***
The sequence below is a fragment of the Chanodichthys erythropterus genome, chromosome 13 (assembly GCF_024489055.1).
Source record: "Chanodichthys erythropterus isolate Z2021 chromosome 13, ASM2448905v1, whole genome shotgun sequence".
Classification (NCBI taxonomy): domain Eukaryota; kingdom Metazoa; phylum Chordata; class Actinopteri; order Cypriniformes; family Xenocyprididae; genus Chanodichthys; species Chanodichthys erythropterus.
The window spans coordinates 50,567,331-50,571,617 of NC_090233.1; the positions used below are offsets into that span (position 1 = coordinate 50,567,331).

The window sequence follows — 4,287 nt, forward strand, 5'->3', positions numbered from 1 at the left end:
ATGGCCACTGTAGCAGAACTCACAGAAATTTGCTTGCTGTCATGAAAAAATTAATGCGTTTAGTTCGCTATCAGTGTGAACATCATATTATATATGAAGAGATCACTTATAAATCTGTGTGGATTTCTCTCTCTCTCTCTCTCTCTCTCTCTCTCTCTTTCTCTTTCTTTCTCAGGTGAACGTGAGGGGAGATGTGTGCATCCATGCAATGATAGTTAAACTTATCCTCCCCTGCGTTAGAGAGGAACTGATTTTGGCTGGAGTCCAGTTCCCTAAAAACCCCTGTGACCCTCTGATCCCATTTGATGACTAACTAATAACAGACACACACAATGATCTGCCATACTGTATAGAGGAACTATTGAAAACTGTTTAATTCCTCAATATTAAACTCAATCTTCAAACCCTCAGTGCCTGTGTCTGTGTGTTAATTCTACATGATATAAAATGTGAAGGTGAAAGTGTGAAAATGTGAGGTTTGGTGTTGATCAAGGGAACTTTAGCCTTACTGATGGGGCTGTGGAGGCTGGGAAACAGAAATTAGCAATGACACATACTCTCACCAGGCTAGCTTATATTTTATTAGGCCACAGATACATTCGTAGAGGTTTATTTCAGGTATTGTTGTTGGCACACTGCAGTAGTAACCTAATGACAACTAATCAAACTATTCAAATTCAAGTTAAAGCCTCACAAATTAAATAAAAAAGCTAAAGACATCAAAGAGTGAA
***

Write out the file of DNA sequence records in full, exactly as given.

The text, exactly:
The sequence below is a fragment of the Chanodichthys erythropterus genome, chromosome 13 (assembly GCF_024489055.1).
Source record: "Chanodichthys erythropterus isolate Z2021 chromosome 13, ASM2448905v1, whole genome shotgun sequence".
Classification (NCBI taxonomy): domain Eukaryota; kingdom Metazoa; phylum Chordata; class Actinopteri; order Cypriniformes; family Xenocyprididae; genus Chanodichthys; species Chanodichthys erythropterus.
The window spans coordinates 50,567,331-50,571,617 of NC_090233.1; the positions used below are offsets into that span (position 1 = coordinate 50,567,331).

The window sequence follows — 4,287 nt, forward strand, 5'->3', positions numbered from 1 at the left end:
ATGGCCACTGTAGCAGAACTCACAGAAATTTGCTTGCTGTCATGAAAAAATTAATGCGTTTAGTTCGCTATCAGTGTGAACATCATATTATATATGAAGAGATCACTTATAAATCTGTGTGGATTTCTCTCTCTCTCTCTCTCTCTCTCTCTCTCTCTTTCTCTTTCTTTCTCAGGTGAACGTGAGGGGAGATGTGTGCATCCATGCAATGATAGTTAAACTTATCCTCCCCTGCGTTAGAGAGGAACTGATTTTGGCTGGAGTCCAGTTCCCTAAAAACCCCTGTGACCCTCTGATCCCATTTGATGACTAACTAATAACAGACACACACAATGATCTGCCATACTGTATAGAGGAACTATTGAAAACTGTTTAATTCCTCAATATTAAACTCAATCTTCAAACCCTCAGTGCCTGTGTCTGTGTGTTAATTCTACATGATATAAAATGTGAAGGTGAAAGTGTGAAAATGTGAGGTTTGGTGTTGATCAAGGGAACTTTAGCCTTACTGATGGGGCTGTGGAGGCTGGGAAACAGAAATTAGCAATGACACATACTCTCACCAGGCTAGCTTATATTTTATTAGGCCACAGATACATTCGTAGAGGTTTATTTCAGGTATTGTTGTTGGCACACTGCAGTAGTAACCTAATGACAACTAATCAAACTATTCAAATTCAAGTTAAAGCCTCACAAATTAAATAAAAAAGCTAAAGACATCAAAGAGTGAA